“Are they...eating each other?” Childermass asked. Vinculus did not answer. He scratched at his cheek with a dirty nail, an unreadable expression on his face. Then he said this:

“I am requested to join them. There is a voice in the moon that asks for me.”


Vinculus looked over in amusement at the tone of his voice, a familiar little smirk curving his lips up under the matted hair on his face.

“Oh, do not worry, Reader,” he said. “I do not listen to it. I like to do things my way. And besides, it is not the King giving orders- so why should I obey?”

Childermass let out a long breath hearing this, leaning against one of the trees. Vinculus tittered at him, which was the least he deserved, and then they both went back to looking at the pit of cannibal rats- still, the animals did not seem bothered in the slightest by two men standing before them, which was an even greater relief- Childermass did not like to think of what might happen if the beasts suddenly decided they wanted a taste of larger game.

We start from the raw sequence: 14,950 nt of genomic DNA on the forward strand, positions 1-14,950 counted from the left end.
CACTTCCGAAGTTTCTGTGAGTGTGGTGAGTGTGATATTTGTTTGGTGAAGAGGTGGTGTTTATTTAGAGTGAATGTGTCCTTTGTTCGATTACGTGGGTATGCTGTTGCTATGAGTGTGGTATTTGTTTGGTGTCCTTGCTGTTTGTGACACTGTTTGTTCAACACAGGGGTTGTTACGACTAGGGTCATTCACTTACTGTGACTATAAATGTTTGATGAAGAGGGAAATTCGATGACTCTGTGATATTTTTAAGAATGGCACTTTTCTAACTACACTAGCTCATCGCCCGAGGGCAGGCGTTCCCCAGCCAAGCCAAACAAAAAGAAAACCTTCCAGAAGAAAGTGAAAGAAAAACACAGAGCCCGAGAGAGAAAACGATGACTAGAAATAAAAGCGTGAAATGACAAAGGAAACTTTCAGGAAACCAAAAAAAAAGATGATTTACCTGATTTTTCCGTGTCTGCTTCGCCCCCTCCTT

“Has anyone else seen this?” Childermass asked, and Vinculus shrugged to say he didn’t know. Well, probably not- they were a ways out from the house, and there wasn’t yet much reason to be here, the days still too cold for outdoor lessons or gardening.

“How long has this been happening?” was the next question.

“Oh, a few days at least,” said Vinculus. “Started pondering it myself at twilight yesterday.”

Childermass nodded, accepting this. It was good that no one seemed to have been harmed yet- and he was pleasantly surprised that Vinculus had chosen to tell him about it, seeing how oblivious he himself had been, wrapped up in other worries. Still, he found himself deeply unsettled by his own ignorance- shouldn’t he have noticed something like this already, something that reeked of black magic right outside his home? Shouldn’t he have felt it, or smelled it on the air?